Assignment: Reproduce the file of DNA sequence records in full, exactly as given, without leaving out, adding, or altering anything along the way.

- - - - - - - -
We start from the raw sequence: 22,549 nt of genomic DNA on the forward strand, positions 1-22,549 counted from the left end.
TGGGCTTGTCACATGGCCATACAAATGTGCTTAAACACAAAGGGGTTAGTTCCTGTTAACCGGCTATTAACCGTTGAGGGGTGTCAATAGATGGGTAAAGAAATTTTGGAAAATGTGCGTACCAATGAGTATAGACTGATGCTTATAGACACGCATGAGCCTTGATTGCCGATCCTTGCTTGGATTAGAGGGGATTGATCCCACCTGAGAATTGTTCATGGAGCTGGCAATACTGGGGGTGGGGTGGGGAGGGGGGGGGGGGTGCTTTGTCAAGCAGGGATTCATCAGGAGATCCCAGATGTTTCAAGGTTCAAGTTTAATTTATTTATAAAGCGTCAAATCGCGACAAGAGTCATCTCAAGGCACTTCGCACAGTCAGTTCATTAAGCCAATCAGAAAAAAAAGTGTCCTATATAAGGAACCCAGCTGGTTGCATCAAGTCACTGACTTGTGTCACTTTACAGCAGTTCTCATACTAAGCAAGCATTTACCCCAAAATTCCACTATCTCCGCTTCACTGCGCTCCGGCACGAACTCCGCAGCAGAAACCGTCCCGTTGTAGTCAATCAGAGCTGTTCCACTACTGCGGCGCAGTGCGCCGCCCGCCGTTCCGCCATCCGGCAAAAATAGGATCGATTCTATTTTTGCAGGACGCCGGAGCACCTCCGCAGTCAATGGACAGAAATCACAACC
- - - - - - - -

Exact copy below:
We start from the raw sequence: 22,549 nt of genomic DNA on the forward strand, positions 1-22,549 counted from the left end.
TGGGCTTGTCACATGGCCATACAAATGTGCTTAAACACAAAGGGGTTAGTTCCTGTTAACCGGCTATTAACCGTTGAGGGGTGTCAATAGATGGGTAAAGAAATTTTGGAAAATGTGCGTACCAATGAGTATAGACTGATGCTTATAGACACGCATGAGCCTTGATTGCCGATCCTTGCTTGGATTAGAGGGGATTGATCCCACCTGAGAATTGTTCATGGAGCTGGCAATACTGGGGGTGGGGTGGGGAGGGGGGGGGGGGTGCTTTGTCAAGCAGGGATTCATCAGGAGATCCCAGATGTTTCAAGGTTCAAGTTTAATTTATTTATAAAGCGTCAAATCGCGACAAGAGTCATCTCAAGGCACTTCGCACAGTCAGTTCATTAAGCCAATCAGAAAAAAAAGTGTCCTATATAAGGAACCCAGCTGGTTGCATCAAGTCACTGACTTGTGTCACTTTACAGCAGTTCTCATACTAAGCAAGCATTTACCCCAAAATTCCACTATCTCCGCTTCACTGCGCTCCGGCACGAACTCCGCAGCAGAAACCGTCCCGTTGTAGTCAATCAGAGCTGTTCCACTACTGCGGCGCAGTGCGCCGCCCGCCGTTCCGCCATCCGGCAAAAATAGGATCGATTCTATTTTTGCAGGACGCCGGAGCACCTCCGCAGTCAATGGACAGAAATCACAACC